Advanced Windows botnet spreads Mirai malware

Kaspersky Lab experts are analyzing the first Windows-based spreader for the Mirai malware as part of a concerted effort to close down Mirai botnets in the wild.

Windows botnet spreads Mirai

The Windows bot appears to have been created by a developer with more advanced skills than the attackers who unleashed the massive Mirai-powered DDoS attacks in late 2016, a fact that has worrying implications for the future use and targets of Mirai-based attacks. The malware author is likely to be Chinese-speaking and Kaspersky Lab data shows attacks on around 500 unique systems in 2017.

The Windows-based spreader is richer and more robust than the original Mirai codebase, but most of the components, techniques, and functionality of the new spreader are several years old. Its capacity for spreading the Mirai malware is limited: it can only deliver the Mirai bots from an infected Windows host to a vulnerable Linux IoT device if it is able to successfully brute-force a remote telnet connection.

Despite this limitation, the code is clearly the work of a more experienced developer, although probably one who is new to the Mirai game. Artefacts such as language clues in the software, the fact that the code was compiled on a Chinese system, with host servers maintained in Taiwan, and the abuse of stolen code-signing certificates from Chinese companies, suggest that the developer is likely to be Chinese-speaking.

“The appearance of a Mirai crossover between the Linux platform and the Windows platform is a real concern, as is the arrival on the scene of more experienced developers. The release of the source code for the Zeus banking Trojan in 2011 brought years of problems for the online community – and the release of the Mirai IoT bot source code in 2016 will do the same for the Internet. More experienced attackers, bringing increasingly sophisticated skills and techniques, are starting to leverage freely available Mirai code. A Windows botnet spreading IoT Mirai bots turns a corner and enables the spread of Mirai to newly available devices and networks that were previously unavailable to Mirai operators. This is only the beginning,” said Kurt Baumgartner, principal security research, Kaspersky Lab.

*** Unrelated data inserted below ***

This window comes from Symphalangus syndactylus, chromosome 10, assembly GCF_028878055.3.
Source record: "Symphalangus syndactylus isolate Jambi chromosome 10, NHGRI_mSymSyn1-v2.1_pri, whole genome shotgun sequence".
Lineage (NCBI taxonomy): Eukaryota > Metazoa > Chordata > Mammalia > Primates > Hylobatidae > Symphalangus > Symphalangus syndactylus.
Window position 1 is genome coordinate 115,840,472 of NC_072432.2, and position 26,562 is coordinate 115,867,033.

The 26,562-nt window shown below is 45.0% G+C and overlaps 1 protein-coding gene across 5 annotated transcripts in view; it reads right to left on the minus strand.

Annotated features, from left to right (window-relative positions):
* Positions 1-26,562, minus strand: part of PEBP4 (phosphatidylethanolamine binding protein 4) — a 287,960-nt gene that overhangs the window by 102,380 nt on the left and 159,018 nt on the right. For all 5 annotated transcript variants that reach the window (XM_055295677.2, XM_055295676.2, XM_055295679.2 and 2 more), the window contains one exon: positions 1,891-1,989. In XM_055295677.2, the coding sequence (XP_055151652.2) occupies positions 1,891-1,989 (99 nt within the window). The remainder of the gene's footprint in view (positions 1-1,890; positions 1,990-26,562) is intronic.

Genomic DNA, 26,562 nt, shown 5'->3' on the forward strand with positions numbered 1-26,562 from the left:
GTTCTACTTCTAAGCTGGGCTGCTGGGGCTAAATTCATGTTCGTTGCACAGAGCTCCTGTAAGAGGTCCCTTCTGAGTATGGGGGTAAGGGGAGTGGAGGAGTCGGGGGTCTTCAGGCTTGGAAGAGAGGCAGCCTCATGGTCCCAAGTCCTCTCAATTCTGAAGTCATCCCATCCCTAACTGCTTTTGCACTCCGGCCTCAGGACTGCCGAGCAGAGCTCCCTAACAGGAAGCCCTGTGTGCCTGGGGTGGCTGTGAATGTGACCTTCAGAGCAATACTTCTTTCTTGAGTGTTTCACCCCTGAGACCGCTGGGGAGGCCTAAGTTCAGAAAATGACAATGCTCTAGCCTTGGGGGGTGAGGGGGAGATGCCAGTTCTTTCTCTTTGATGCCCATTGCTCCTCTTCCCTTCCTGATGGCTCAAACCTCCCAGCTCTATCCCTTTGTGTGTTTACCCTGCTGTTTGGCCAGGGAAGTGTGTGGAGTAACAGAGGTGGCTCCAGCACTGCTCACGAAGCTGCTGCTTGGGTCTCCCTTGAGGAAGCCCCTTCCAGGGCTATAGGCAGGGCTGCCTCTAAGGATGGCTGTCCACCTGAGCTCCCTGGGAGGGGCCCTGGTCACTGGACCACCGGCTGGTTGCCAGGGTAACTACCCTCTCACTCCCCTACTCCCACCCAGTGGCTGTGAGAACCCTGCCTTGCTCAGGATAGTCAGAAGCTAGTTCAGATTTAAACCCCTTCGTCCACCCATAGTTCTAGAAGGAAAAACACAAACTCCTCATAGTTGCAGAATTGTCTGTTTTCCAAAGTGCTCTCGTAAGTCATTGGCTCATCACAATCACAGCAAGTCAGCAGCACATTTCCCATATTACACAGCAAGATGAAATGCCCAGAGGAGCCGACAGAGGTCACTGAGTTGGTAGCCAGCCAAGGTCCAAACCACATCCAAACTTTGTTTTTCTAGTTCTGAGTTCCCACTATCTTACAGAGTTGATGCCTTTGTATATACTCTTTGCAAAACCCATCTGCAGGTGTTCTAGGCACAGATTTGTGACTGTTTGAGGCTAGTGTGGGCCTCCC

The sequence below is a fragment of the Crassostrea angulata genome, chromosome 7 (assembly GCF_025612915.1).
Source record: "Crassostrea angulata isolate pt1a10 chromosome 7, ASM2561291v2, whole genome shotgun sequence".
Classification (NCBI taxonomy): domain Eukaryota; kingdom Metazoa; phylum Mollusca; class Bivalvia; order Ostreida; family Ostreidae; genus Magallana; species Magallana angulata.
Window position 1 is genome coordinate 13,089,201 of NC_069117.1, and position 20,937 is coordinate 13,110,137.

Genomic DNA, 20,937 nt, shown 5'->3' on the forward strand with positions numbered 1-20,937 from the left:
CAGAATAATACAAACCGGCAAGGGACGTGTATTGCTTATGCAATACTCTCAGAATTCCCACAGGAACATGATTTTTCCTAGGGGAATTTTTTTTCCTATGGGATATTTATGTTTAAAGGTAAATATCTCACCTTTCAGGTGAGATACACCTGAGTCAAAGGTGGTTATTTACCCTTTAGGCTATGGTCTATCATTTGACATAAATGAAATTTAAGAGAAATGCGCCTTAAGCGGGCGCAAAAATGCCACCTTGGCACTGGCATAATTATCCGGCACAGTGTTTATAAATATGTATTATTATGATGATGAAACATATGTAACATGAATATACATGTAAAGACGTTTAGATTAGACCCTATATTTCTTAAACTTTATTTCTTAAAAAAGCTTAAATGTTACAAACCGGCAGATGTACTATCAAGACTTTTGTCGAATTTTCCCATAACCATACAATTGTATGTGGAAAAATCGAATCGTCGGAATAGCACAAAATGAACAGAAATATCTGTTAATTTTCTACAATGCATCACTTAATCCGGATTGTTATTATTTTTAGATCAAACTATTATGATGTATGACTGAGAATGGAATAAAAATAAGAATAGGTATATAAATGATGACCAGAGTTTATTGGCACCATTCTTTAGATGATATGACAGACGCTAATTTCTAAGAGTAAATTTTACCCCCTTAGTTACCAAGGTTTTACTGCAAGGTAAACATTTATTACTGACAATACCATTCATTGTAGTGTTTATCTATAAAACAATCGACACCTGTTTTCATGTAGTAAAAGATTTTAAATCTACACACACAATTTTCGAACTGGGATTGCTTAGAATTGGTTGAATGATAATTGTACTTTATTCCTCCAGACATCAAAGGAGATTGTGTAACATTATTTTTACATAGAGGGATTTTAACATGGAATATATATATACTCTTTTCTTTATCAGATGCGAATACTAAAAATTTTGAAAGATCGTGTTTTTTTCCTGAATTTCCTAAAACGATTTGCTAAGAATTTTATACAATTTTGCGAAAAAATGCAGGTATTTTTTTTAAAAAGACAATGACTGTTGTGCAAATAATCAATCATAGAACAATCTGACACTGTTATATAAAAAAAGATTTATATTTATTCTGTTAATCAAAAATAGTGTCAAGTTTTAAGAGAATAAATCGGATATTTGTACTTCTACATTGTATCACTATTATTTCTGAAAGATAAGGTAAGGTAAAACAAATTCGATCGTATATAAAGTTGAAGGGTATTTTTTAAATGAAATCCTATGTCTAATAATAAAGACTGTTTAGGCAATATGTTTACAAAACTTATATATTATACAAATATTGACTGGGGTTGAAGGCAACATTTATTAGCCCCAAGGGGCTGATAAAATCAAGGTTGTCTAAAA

According to Kaspersky Lab telemetry data, almost 500 unique systems were attacked in 2017 by this Windows bot, with the attempts both detected and blocked.

Based on the geolocation of IP addresses involved in the second stage of attack, the countries most vulnerable are emerging markets that have invested heavily in connected technology, such as, India, Vietnam, Saudi Arabia, China, Iran, Brazil, Morocco, Turkey, Malawi, United Arab Emirates, Pakistan, Tunisia, Russia, Moldova, Venezuela, the Philippines, Colombia, Romania, Peru, Egypt and Bangladesh.

Kaspersky Lab is working with CERTs, hosting providers and network operators to address this growing threat to the internet’s infrastructure by taking down a significant number of command and control servers. The quick and successful takedown of these servers minimizes the risk and disruption that fast-growing IoT-based botnets present. Since Kaspersky Lab can leverage its experience and relationships with CERTs and providers throughout the world, the company has been able to help expedite these efforts.

Kaspersky Lab products detect and protect against Windows and Mirai bots. Relevant to this research are the following verdicts:

  • Trojan.Win32.SelfDel.ehlq
  • Trojan.Win32.Agentb.btlt
  • Trojan.Win32.Agentb.budb
  • Trojan.Win32.Zapchast.ajbs
  • Trojan.BAT.Starter.hj
  • Trojan-PSW.Win32.Agent.lsmj
  • Trojan-Downloader.Win32.Agent.hesn
  • Trojan-Downloader.Win32.Agent.silgjn
  • Backdoor.Win32.Agent.dpeu
  • HEUR:Trojan-Downloader.Linux.Gafgyt.b
  • DangerousPattern.Multi.Generic (UDS).

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